Paris Agreement on Climate Change: What did we get and where do we go next?

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Tearfund’s Advocacy Director Paul Cook reflects on the outcomes of the Paris Agreement reached today.

On Saturday 12 December 2015 for the first time in history all the nations of the world signed up to play their part in the Paris Agreement . A global deal to tackle climate change.  But is it a good deal or a bad deal?  In particular is it a good deal for the millions of people living in poor communities across Africa, Asia and Latin America who are the most vulnerable to climate change and have done the least to cause it? [Read more…]

Getting a Paris climate deal that works for the poorest

Ramesh at COP 21
Ramesh Babu works in partnership with Tearfund in India and is currently at the UN climate change talks in Paris. He has one question on his mind: How do we get an agreement that works for the very poorest people in the world?

There are over 30,000 people charging around the organised chaos that is the negotiating rooms of Le Bourget in Paris all trying to close a global climate deal in the next few hours. I have come with one question in mind: how do we get an agreement here in Paris that works for the very poorest people in the world? Earlier this week I heard from Christiana Figueres, head of the UN Framework Convention on Climate Change (UNFCCC), who has the unenviable task of pulling all of this together into a deal by the weekend. She said we need an agreement which “meets national and local needs, keeps scientific integrity, and promotes prosperity for all”.  It is her words “for all” that resonate most strongly with me. [Read more…]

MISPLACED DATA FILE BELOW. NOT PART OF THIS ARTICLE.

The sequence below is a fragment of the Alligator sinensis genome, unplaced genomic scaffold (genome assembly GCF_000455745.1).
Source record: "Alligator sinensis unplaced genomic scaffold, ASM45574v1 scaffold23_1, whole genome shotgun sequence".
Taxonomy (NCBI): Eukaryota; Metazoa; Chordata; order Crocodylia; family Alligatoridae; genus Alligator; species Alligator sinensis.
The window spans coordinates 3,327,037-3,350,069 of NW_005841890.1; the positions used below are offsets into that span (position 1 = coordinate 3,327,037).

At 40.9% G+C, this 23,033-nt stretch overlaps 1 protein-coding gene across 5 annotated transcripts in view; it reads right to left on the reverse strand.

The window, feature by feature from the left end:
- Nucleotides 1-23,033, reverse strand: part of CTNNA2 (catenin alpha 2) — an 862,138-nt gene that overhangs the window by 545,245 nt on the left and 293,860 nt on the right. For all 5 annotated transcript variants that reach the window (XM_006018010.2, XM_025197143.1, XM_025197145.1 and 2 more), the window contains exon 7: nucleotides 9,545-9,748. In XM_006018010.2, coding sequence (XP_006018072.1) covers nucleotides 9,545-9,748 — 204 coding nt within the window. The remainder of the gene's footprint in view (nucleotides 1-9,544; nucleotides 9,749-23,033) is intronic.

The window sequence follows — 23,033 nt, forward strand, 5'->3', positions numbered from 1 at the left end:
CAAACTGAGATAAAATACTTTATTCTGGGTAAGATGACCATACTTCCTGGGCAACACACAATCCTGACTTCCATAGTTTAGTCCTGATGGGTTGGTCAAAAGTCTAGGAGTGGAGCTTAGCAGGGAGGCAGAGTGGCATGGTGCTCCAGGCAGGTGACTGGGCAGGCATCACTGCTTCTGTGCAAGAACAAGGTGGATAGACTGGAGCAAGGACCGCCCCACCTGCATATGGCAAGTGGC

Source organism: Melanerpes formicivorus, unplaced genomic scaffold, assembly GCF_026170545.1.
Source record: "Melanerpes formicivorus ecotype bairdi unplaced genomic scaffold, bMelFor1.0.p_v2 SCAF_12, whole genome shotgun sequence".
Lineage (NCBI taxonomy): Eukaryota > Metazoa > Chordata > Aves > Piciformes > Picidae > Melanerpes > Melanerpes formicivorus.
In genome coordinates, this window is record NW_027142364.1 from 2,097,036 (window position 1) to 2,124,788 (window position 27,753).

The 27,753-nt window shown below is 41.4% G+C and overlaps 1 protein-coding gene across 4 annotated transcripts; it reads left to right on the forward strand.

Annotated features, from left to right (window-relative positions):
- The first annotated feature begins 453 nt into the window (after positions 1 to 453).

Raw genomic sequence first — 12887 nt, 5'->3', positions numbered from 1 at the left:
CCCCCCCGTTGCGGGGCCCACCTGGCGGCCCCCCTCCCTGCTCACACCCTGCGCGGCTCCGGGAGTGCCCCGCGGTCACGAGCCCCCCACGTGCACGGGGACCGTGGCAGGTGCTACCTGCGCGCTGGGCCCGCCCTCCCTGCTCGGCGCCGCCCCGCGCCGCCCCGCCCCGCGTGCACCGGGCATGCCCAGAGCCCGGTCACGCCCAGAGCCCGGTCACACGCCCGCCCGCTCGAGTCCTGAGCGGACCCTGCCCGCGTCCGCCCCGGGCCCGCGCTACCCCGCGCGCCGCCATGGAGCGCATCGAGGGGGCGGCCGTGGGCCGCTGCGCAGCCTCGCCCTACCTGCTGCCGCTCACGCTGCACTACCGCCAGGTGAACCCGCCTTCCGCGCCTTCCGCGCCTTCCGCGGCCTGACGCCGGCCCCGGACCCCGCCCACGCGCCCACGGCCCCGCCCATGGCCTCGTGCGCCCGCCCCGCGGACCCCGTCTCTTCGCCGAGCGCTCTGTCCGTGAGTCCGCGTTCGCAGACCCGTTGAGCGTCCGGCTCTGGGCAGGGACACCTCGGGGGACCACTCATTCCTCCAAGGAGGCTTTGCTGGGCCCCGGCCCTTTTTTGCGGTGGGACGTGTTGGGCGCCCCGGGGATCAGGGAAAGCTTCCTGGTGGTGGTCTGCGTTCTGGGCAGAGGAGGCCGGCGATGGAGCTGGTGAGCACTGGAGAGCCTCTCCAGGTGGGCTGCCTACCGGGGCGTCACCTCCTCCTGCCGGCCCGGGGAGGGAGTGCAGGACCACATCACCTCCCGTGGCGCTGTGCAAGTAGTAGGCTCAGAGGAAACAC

We are all here together

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Sarah Wiggins offers some reflections from Paris through the eyes of people she has spent the past week with.